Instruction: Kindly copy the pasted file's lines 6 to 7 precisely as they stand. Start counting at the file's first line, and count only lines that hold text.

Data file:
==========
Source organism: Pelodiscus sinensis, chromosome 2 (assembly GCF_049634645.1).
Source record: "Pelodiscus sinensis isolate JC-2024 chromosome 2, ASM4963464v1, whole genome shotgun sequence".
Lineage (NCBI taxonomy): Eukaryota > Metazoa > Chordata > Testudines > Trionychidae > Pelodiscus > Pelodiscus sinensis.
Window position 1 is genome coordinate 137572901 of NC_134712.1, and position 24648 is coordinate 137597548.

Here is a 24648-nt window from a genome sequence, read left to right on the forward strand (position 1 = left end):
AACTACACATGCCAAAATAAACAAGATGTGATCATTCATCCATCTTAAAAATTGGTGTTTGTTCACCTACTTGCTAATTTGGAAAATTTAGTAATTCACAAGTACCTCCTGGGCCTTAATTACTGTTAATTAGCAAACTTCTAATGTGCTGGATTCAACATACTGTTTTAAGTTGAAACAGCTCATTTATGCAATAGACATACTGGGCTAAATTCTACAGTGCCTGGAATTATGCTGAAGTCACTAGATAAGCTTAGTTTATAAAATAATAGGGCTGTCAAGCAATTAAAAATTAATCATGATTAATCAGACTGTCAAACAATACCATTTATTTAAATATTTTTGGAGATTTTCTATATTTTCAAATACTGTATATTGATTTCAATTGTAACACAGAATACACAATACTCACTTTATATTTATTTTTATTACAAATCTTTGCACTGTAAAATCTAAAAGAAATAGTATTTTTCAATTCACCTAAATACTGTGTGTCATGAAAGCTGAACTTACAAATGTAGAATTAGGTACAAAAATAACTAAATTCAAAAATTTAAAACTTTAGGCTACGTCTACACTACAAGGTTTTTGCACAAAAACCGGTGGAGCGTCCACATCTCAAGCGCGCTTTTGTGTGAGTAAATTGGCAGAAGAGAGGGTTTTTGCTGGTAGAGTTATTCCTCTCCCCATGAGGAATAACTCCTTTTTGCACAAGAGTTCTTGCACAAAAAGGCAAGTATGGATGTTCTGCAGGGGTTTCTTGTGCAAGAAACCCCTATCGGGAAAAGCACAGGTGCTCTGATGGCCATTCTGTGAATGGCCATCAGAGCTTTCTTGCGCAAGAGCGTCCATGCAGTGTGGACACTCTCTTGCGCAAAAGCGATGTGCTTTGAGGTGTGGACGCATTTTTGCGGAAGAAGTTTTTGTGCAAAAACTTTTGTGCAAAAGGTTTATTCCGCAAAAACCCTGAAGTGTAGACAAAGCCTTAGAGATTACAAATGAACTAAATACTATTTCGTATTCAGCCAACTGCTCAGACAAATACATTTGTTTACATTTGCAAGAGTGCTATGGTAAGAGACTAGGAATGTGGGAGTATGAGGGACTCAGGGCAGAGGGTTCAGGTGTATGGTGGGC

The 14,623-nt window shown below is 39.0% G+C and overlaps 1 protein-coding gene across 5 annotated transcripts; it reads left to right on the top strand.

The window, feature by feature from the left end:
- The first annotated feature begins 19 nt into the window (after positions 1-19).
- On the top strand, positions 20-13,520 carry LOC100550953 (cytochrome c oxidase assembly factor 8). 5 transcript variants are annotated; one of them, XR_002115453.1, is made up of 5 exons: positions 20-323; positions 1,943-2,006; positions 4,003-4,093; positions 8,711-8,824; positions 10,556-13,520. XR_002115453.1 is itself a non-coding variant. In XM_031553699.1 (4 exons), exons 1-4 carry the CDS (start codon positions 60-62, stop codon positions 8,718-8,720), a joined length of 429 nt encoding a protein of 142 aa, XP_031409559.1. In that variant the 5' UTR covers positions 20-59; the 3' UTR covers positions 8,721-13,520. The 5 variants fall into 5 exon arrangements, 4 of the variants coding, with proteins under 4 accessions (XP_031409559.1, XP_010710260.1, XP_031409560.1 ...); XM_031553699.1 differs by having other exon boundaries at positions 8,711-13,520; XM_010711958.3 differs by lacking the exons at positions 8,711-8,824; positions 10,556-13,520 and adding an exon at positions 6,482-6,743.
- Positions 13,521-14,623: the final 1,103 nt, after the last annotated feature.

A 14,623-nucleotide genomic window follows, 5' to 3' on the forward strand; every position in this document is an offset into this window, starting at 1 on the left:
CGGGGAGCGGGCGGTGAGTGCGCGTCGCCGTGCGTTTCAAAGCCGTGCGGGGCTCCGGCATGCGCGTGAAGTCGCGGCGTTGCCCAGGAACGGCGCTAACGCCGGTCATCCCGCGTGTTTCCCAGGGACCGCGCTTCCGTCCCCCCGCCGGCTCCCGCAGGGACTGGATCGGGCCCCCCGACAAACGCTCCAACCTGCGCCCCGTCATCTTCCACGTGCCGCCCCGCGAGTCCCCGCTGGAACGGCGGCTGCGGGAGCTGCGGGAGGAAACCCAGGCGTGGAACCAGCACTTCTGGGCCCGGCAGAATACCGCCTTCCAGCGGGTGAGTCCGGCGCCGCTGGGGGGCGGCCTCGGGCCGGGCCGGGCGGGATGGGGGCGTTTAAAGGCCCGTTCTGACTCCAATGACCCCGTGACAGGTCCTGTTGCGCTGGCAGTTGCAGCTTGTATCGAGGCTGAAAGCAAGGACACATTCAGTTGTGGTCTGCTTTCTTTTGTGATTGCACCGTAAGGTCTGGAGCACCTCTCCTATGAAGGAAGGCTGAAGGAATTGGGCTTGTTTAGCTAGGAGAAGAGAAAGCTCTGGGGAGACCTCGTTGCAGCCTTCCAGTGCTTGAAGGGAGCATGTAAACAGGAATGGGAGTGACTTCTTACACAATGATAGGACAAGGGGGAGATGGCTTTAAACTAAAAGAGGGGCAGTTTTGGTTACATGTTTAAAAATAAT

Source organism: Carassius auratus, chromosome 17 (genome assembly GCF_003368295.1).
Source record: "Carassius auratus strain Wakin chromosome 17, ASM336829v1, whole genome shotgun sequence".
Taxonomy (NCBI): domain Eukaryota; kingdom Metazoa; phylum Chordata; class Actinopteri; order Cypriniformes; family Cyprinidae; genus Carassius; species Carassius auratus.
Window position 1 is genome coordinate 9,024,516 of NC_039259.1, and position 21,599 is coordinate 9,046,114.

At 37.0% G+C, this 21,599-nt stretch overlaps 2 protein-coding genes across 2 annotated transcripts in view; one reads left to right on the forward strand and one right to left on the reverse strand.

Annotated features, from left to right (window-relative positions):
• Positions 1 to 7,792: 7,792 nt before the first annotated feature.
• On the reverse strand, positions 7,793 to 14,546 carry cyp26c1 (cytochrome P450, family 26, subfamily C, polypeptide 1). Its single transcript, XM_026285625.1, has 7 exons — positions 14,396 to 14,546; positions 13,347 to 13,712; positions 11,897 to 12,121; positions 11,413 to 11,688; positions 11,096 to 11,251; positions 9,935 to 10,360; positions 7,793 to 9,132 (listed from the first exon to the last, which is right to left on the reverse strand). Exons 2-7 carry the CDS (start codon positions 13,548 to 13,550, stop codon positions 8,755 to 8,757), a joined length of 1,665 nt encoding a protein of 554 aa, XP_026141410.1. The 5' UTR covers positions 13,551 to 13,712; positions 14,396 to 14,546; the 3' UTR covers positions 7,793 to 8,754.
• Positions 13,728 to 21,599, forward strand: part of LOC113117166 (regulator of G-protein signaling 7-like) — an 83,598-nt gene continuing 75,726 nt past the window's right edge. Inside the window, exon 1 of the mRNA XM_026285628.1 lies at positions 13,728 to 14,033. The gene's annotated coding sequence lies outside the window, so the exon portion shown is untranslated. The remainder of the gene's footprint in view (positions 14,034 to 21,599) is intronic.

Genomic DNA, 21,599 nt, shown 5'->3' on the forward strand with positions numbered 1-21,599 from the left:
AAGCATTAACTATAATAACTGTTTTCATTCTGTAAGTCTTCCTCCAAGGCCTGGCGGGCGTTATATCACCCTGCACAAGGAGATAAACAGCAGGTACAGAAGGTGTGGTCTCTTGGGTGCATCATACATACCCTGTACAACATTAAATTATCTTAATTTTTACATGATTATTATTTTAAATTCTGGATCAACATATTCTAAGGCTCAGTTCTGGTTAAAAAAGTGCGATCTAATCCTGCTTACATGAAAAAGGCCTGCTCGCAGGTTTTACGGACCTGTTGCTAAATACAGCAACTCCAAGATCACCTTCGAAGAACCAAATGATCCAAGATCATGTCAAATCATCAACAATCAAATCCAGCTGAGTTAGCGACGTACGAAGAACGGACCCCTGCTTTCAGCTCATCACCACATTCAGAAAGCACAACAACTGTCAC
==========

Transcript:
AACTACACATGCCAAAATAAACAAGATGTGATCATTCATCCATCTTAAAAATTGGTGTTTGTTCACCTACTTGCTAATTTGGAAAATTTAGTAATTCACAAGTACCTCCTGGGCCTTAATTACTGTTAATTAGCAAACTTCTAATGTGCTGGATTCAACATACTGTTTTAAGTTGAAACAGCTCATTTATGCAATAGACATACTGGGCTAAATTCTACAGTGCCTGGAATTATGCTGAAGTCACTAGATAAGCTTAGTTTATAAAATAATAGGGCTGTCAAGCAATTAAAAATTAATCATGATTAATCAGACTGTCAAACAATACCATTTATTTAAATATTTTTGGAGATTTTCTATATTTTCAAATACTGTATATTGATTTCAATTGTAACACAGAATACACAATACTCACTTTATATTTATTTTTATTACAAATCTTTGCACTGTAAAATCTAAAAGAAATAGTATTTTTCAATTCACCTAAATACTGTGTGTCATGAAAGCTGAACTTACAAATGTAGAATTAGGTACAAAAATAACTAAATTCAAAAATTTAAAACTTTAGGCTACGTCTACACTACAAGGTTTTTGCACAAAAACCGGTGGAGCGTCCACATCTCAAGCGCGCTTTTGTGTGAGTAAATTGGCAGAAGAGAGGGTTTTTGCTGGTAGAGTTATTCCTCTCCCCATGAGGAATAACTCCTTTTTGCACAAGAGTTCTTGCACAAAAAGGCAAGTATGGATGTTCTGCAGGGGTTTCTTGTGCAAGAAACCCCTATCGGGAAAAGCACAGGTGCTCTGATGGCCATTCTGTGAATGGCCATCAGAGCTTTCTTGCGCAAGAGCGTCCATGCAGTGTGGACACTCTCTTGCGCAAAAGCGATGTGCTTTGAGGTGTGGACGCATTTTTGCGGAAGAAGTTTTTGTGCAAAAACTTTTGTGCAAAAGGTTTATTCCGCAAAAACCCTGAAGTGTAGACAAAGCCTTAGAGATTACAAATGAACTAAATACTATTTCGTATTCAGCCAACTGCTCAGACAAATACATTTGTTTACATTTGCAAGAGTGCTATGGTAAGAGACTAGGAATGTGGGAGTATGAGGGACTCAGGGCAGAGGGTTCAGGTGTATGGTGGGC

The 14,623-nt window shown below is 39.0% G+C and overlaps 1 protein-coding gene across 5 annotated transcripts; it reads left to right on the top strand.